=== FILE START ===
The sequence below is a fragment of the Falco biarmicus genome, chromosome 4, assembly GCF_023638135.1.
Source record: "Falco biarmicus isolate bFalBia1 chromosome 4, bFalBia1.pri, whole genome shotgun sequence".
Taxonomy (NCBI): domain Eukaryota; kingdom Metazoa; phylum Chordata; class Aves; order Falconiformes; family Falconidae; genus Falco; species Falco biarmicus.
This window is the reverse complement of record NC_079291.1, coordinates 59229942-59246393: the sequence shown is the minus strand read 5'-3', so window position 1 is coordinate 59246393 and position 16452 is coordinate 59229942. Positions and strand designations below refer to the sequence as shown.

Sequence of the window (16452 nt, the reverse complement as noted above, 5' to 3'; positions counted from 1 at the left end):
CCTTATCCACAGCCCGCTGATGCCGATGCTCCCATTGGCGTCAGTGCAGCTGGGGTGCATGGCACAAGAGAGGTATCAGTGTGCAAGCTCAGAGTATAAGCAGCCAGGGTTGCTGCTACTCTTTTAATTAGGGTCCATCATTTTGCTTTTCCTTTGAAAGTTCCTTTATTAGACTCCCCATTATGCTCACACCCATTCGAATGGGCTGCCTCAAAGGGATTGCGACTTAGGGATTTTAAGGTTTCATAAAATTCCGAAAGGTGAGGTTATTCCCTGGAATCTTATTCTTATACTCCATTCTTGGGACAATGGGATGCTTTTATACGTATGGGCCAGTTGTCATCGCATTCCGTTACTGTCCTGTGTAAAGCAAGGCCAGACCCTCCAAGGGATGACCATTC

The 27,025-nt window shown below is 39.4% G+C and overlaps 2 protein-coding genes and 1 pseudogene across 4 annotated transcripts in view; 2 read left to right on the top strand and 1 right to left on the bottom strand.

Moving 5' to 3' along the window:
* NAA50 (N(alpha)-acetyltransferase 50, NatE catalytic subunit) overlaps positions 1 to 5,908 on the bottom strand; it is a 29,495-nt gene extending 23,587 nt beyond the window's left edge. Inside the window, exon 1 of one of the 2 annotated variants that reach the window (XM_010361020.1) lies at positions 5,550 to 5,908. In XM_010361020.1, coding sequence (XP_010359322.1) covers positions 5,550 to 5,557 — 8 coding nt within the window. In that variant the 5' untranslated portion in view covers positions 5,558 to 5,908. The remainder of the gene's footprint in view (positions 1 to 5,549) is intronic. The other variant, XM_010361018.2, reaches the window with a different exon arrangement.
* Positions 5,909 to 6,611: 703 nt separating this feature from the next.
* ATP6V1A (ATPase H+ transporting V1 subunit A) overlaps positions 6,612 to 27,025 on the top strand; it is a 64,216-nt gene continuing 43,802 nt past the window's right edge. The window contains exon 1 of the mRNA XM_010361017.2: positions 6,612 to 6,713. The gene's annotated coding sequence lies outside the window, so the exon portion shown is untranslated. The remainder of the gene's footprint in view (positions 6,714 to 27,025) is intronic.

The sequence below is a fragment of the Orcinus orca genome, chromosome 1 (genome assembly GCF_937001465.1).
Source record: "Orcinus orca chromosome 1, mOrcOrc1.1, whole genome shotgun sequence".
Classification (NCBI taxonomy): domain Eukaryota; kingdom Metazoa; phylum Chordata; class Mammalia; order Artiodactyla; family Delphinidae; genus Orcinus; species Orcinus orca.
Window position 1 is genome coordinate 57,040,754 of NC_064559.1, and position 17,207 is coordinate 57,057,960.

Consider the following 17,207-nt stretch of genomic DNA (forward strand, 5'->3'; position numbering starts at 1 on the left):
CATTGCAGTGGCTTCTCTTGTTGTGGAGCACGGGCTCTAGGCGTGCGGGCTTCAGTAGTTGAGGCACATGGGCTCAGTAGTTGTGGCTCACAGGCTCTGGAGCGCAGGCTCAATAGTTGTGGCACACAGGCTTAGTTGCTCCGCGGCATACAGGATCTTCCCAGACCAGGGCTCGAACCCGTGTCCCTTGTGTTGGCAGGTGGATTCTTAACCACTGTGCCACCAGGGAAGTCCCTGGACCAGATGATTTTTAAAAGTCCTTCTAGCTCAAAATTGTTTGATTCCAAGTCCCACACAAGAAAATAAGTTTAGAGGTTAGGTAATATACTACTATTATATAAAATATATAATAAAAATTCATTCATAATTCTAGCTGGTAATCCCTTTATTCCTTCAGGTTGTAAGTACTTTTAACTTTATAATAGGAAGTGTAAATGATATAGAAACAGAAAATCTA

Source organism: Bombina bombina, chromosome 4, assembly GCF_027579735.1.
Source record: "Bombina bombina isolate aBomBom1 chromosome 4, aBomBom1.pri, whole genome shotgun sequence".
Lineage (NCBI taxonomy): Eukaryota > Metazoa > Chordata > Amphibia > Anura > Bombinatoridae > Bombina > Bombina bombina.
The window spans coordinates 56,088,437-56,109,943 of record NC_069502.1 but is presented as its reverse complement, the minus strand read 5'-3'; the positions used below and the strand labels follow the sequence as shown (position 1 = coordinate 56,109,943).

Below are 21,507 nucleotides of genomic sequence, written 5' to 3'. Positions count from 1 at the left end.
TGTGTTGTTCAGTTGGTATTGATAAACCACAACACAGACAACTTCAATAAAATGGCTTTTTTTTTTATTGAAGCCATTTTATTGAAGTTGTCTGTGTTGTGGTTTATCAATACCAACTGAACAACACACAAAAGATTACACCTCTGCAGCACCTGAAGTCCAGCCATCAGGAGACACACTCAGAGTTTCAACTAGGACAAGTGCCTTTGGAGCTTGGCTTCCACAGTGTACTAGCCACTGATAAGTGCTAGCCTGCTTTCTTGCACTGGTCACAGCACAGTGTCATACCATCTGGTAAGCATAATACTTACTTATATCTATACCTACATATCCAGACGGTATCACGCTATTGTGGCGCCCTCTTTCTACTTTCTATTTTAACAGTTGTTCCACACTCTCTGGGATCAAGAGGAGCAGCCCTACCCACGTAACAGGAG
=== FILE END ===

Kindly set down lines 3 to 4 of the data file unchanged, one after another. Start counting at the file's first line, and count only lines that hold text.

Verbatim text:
Taxonomy (NCBI): domain Eukaryota; kingdom Metazoa; phylum Chordata; class Aves; order Falconiformes; family Falconidae; genus Falco; species Falco biarmicus.
This window is the reverse complement of record NC_079291.1, coordinates 59229942-59246393: the sequence shown is the minus strand read 5'-3', so window position 1 is coordinate 59246393 and position 16452 is coordinate 59229942. Positions and strand designations below refer to the sequence as shown.